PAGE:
The US president has met grieving families and survivors of the mass shooting in Florida as he urged congress to act against high-powered assault guns.
President Barack Obama says the US must act to control gun violence and fight home-grown terrorism as he met survivors of a massacre at an Orlando gay nightclub and relatives of the 49 people killed.
Obama and Vice President Joe Biden arrived in Orlando, Florida, four days after a US-born gunman claiming allegiance to various Islamist militant groups carried out the deadliest mass shooting in modern US history.
Police killed the gunman, Omar Mateen, 29, a US citizen born in New York to Afghan immigrants.
Obama said he "held and hugged" grieving family members before laying flowers at a memorial for the victims of the attack on the Pulse nightclub.
Orlando mourned the dead after what was also the worst attack in America on the lesbian, gay, bisexual and transgender community.
Wakes were under way for at least three victims - Kimberly Morris, Anthony Luis Laureano Disla and Roy Fernandez.
Twenty-three of the 53 wounded remained hospitalised, six in critical condition, according to the Orlando Regional Medical Center.
"The last two terrorist attacks on our soil - Orlando and San Bernardino - were home-grown," Obama told reporters, before urging congress to pass measures to make it harder to legally acquire high-powered weapons like the assault rifle used in the attack on Sunday.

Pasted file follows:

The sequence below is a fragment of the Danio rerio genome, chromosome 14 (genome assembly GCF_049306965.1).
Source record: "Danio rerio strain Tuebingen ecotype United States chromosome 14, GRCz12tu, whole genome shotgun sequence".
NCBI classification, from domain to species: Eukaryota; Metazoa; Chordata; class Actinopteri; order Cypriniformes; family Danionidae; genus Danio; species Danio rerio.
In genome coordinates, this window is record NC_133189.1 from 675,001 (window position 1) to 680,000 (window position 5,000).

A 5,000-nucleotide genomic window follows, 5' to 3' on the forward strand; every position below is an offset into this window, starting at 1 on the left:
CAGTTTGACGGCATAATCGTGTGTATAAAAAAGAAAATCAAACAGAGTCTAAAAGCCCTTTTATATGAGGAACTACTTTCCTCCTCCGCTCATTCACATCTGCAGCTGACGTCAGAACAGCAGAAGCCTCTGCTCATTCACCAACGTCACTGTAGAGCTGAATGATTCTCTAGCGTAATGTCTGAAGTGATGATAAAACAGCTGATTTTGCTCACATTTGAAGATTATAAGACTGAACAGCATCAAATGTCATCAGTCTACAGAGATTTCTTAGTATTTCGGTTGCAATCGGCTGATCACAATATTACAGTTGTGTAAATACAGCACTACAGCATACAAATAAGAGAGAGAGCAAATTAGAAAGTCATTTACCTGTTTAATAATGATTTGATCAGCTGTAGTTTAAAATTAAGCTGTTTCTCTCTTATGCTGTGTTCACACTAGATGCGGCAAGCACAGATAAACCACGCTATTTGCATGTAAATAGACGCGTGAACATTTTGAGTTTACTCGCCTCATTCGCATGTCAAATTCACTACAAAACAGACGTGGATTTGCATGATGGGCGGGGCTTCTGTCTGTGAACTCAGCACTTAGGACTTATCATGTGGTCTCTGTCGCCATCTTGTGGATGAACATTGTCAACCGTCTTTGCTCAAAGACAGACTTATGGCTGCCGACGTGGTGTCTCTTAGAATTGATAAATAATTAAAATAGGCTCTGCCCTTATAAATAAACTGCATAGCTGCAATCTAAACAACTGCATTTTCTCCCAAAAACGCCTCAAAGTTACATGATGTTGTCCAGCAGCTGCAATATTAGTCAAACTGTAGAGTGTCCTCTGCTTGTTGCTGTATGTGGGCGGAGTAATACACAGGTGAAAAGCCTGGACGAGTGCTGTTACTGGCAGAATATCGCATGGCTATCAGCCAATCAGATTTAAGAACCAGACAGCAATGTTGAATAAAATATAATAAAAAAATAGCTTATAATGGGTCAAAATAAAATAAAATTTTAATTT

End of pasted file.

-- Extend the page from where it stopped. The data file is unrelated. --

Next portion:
"I'm pleased to hear that the Senate will hold votes on preventing individuals with possible terrorist ties from buying guns," he said.
New details emerged on Thursday about the gunman's activity on Facebook and text messages he sent during the shooting rampage.
Islamic State claimed responsibility for the attack but US officials have said they do not believe Mateen was assisted from abroad.
CIA Director John Brennan told a Senate intelligence committee hearing on Thursday that the agency had "not been able to uncover any direct link" between Mateen and militants abroad.
A married couple also claiming allegiance to IS shot dead 14 people in San Bernardino, California, in December.
During his attack, Mateen posted messages on Facebook and called a news station.
One Facebook message, apparently referring to air strikes against IS by the US and its allies, said: "You kill innocent women and children by doing us air strikes ... now taste the Islamic State vengeance," according to US Senate homeland security committee chairman Ron Johnson, who asked Facebook to turn over material from Mateen's accounts.
Also during the three hours he was holed up in a bathroom inside the nightclub, Mateen exchanged text messages with his wife, Noor Salman, CNN reported, citing a law enforcement official it did not identify.
Salman is under investigation to find out whether she knew about Mateen's plans ahead of time.
Local news website TCPalm reported that Mateen, who worked as a security guard, was frequently suspended while he was in junior high and high school, and was passed to the next grade despite poor academic performance, citing records from St. Lucie County schools.
Mateen carried out the slaughter with an assault weapon and handgun that had been legally purchased although he had twice been investigated by the FBI for possible connections with militant Islamist groups.
Obama reiterated his frustration over the failure of the US Congress to pass any gun control measures in more than two decades. The massacre put pressure on congress to act.